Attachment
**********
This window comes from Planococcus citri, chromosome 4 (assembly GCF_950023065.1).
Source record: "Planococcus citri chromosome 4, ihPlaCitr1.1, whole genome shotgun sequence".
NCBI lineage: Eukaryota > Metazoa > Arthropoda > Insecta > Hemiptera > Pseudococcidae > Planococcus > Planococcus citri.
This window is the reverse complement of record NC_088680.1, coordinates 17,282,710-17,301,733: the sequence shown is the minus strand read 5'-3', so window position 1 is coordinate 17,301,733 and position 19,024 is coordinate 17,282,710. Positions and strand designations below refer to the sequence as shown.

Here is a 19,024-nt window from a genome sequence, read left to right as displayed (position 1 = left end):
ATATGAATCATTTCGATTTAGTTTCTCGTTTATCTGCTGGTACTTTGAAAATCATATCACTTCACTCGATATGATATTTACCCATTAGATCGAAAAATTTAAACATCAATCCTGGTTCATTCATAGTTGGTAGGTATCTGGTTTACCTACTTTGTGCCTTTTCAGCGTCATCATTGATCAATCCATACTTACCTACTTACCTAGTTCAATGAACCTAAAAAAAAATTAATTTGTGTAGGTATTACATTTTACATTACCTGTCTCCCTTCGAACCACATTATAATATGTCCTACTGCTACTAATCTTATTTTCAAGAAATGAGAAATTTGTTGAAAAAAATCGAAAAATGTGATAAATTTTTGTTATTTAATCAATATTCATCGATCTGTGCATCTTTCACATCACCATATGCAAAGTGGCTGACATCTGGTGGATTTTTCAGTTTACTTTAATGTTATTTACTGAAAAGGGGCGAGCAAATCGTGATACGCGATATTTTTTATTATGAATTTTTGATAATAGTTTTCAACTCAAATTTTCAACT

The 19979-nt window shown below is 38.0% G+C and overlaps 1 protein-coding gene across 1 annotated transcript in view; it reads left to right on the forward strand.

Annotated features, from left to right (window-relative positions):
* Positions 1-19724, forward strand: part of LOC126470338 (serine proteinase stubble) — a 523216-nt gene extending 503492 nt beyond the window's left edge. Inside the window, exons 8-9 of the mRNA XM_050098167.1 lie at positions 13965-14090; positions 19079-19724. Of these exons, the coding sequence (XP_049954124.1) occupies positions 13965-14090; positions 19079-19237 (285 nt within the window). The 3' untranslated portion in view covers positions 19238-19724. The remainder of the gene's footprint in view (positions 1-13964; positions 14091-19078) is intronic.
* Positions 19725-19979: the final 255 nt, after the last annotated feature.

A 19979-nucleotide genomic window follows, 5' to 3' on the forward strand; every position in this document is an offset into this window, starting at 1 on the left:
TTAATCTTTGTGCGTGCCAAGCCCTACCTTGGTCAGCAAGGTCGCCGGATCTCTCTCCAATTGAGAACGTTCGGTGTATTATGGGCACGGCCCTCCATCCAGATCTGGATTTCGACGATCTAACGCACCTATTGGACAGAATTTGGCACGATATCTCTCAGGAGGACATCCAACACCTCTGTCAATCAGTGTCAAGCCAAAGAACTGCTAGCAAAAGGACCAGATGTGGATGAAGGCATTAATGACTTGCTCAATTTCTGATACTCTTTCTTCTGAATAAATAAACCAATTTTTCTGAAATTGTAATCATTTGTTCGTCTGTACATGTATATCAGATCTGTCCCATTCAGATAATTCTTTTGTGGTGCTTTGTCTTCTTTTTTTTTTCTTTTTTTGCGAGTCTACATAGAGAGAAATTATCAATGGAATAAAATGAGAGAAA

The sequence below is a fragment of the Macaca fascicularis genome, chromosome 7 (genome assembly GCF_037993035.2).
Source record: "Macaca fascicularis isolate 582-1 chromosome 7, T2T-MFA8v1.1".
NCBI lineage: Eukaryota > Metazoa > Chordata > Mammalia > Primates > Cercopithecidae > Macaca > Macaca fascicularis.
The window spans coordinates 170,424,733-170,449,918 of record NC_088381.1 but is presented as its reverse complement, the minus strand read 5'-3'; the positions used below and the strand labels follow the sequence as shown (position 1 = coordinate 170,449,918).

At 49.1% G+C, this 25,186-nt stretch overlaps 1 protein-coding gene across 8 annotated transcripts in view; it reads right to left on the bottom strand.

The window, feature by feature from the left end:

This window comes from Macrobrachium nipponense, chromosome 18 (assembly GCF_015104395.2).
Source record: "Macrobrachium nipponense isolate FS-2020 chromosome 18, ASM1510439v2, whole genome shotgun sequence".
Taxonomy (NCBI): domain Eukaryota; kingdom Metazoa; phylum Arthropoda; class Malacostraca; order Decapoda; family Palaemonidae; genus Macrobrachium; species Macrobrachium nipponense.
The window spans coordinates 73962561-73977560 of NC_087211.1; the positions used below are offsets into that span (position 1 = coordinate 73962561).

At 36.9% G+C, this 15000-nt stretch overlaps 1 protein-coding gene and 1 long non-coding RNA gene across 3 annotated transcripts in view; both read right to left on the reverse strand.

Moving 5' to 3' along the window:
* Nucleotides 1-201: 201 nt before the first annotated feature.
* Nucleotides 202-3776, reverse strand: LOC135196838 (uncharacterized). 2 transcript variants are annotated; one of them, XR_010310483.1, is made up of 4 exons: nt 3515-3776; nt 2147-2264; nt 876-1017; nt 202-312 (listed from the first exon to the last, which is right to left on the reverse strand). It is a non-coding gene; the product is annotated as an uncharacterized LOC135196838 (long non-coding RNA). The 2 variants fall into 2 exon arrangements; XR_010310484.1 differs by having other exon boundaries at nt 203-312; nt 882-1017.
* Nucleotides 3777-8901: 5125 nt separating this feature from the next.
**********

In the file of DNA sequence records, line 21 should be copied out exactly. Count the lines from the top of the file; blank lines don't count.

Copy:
Taxonomy (NCBI): domain Eukaryota; kingdom Metazoa; phylum Arthropoda; class Malacostraca; order Decapoda; family Palaemonidae; genus Macrobrachium; species Macrobrachium nipponense.